Amazon in Australia, HDMI pushes Ultra HD, McAfee’s big security’s predictions, and two Google gadgets reviewed. This is The Wrap.
For the first Friday in December, the last month of 2017, you’re tuned into The Wrap, Australia’s fastest technology roundup, and this week that roundup starts with a look at the world’s biggest online retailer, Amazon.
We’ve all heard that Amazon would be making its way to Australia, but right now, no one quite knows when.
It should be soon. Any day now, and it might be early next year.
That’s because this week Amazon announced that its Echo smart speakers would be coming to Australia in 2018, and Amazon’s artificial intelligence Alexa would be joining it.
And aside for bringing the Amazon Echo speaker to Australia, that’s good news because it likely means Amazon’s other goods are just around the corner in the new year.
The new year also promises to be interesting in the world of cyber security, with McAfee announcing what we can expect to find, and the news kind of suggests that you’ll still want security ASAP on your devices. Sorry folks, it’s still needed.
The hot word right now is that ransomware will evolve and take on more devices, expanding to the Internet of Things and affecting gadgets across our lives, not just our phones and computers. Meanwhile, online privacy will become more complicated, and that’s something that will affect both kids and parents, because kids are going online just as often as we are, if not more.
This means security education is going to be super important, all in the effort to make good netizens — you know, citizens of the online world — and that’ll mean training everyone in what a good password is, why you should be careful what you click, and that everything online is there pretty much for good, so take a bit of caution when going online.
We’ll get through this together, people. None of this “password123” crap, and no burying of heads in the sand.
And there’ll be no burying of heads in the sand if you have an old TV, either, because this week, everything is old, even if you just bought one. You see, the plug we all use for our TVs — HDMI — has this week changed.
OK, it hasn’t changed plugs, and the cables you buy this year should still be good. No, it’s more about the hardware for HDMI, because in 2018, HDMI will go next-gen and support bigger resolutions than just 4K.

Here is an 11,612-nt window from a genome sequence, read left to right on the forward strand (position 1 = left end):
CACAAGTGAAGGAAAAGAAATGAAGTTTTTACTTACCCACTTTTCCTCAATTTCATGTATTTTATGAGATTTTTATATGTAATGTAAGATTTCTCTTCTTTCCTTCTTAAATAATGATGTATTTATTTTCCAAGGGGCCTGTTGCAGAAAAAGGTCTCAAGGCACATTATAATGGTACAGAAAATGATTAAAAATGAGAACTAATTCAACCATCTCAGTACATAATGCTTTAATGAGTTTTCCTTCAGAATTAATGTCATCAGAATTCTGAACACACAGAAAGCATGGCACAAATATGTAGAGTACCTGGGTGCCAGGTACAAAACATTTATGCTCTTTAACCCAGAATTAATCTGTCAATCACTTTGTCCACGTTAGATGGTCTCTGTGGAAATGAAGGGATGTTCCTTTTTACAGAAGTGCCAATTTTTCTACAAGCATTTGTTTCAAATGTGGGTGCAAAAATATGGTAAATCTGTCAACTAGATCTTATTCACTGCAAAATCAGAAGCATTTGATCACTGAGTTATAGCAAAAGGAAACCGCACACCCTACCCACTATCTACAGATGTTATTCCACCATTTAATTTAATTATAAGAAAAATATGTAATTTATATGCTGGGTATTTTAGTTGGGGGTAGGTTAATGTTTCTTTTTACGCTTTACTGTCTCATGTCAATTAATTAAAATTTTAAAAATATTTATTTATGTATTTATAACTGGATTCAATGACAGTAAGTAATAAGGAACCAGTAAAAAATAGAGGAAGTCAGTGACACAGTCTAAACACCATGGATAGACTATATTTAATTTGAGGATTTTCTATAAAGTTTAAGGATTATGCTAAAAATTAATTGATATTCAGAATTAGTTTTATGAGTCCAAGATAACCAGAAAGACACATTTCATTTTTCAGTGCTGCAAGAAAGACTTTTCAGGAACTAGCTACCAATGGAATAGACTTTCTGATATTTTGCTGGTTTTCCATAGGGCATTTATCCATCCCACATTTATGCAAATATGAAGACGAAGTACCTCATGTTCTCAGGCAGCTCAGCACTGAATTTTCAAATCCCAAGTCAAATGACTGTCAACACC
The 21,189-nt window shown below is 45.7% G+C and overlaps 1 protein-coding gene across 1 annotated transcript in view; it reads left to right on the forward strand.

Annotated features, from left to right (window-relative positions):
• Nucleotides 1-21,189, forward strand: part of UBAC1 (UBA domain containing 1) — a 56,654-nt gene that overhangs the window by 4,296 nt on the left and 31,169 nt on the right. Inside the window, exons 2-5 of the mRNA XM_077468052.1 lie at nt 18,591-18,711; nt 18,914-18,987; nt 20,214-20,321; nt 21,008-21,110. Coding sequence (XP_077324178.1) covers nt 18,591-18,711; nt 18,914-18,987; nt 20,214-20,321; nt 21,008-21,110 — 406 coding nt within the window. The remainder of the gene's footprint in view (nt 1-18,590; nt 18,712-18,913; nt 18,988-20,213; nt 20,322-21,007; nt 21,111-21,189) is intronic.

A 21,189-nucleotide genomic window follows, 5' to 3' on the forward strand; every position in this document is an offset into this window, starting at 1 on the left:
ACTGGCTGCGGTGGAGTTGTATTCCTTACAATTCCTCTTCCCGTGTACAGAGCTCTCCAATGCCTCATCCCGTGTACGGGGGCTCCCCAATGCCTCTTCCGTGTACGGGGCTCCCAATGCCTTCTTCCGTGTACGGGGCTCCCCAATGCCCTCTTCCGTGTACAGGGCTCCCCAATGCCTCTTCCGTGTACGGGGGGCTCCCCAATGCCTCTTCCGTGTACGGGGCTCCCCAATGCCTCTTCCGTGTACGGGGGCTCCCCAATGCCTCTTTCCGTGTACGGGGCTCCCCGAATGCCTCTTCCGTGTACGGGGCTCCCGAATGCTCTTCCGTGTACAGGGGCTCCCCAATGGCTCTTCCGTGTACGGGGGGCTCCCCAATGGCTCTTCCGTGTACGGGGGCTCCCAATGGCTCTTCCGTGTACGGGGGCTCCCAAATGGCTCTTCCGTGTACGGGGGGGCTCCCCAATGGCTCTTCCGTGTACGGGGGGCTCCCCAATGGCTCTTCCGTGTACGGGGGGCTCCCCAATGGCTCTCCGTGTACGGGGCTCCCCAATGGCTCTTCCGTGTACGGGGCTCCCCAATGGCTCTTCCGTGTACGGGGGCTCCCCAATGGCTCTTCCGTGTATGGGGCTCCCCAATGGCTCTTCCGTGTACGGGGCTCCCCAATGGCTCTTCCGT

“Just 4K?” I hear you rightfully scream, “but I just got 4K!”
Well, that may be true, but 4K is this week kind of like the middle ground for HDMI, with the technology now supporting the much bigger 8K and 10K resolutions. You can’t find those yet, but that’ll probably change when CES rolls around early January, and we’ll let you know when it happens.
Right now at the end of the year, the focus is on phones and headphones, and that’s fitting, because we have one of each to get through, both from Google.
First there’s the Google Pixel 2 XL, the latest phone from the search giant, and it is more or less what you might expect from a Google-made flagship, sporting a big and sharp 6 inch screen that runs from top to bottom, new fast hardware, and the latest version of Android, also known as Oreo.
And that is primarily the big deal about the new Google Pixel 2 phones, acting as the sort of benchmark phones for the new Android operating system, which is easier to use and feels so much better.
Except for the bugs, because oh my, we ran into quite a few. There’s a blue cast on the screen that you can’t unsee, some bugs that cause the screen to randomly stop working and then start again, and we even found our Pixel 2 occasionally restarted randomly, making it just that much harder to like.
That is if it weren’t for the camera, which is absolutely amazing. While Google went with a single lens wide-angle camera, the tweaks Google made to its 12 megapixel camera make it one of the best in the business, offering solid colours, superb balance, and some of the best clarity, complete with a defocus mode for portraits that shows Apple this can be done with only one lens, something the iPhone 8 desperately needed.
It still feels like it needs more polish, but you might have more luck than we did, anf we’ve heard these bugs can be random, as not every reviewer has seen the same thing.
However, one thing we all seem to agree on is that Google’s first wireless earbuds definitely need work.
Called the Pixel Buds, they’re essentially Google’s first take on wireless audio for your phone, and kind of feel like they’re meant to take on Apple’s AirPods, only they just don’t feel up to scratch.
Now we are not big fans of earbuds. They let too much noise in and out, and they get pretty uncomfortable quickly, but we get why people don’t move on from the Apple wired EarPods: they’re free.
Better earphones are out there — loads of them — just not the ones made by Google.
In fact, Google’s Pixel Buds are overly fussy and sensitive, have weird volume issues, don’t translate language anywhere near as well as Google implied at the launch, and generally just are uncomfortable and fiddly to wear.
And this awkwardness is kind of punctuated by the small case they come in, which only takes the Pixel Buds in one specific way: Google’s.
It’s really disappointing, because while the Pixel 2 XL smartphone is buggy, it’s still quite good overall, and yet the Pixel Buds are both buggy and not worth your time.
Seriously, there are much better earphones out there, and we’ll get to some more next week.
Until then, you’ve been listening to The Wrap, Australia’s fastest technology podcast. We’ll be back next week with more news and reviews, wrapped up in the time it takes to order and drink your regular cup of whatever.
From all of us here at Pickr and The Wrap, be sure to have a tremendous weekend and a lovely week, and we’ll see you next time. Take care.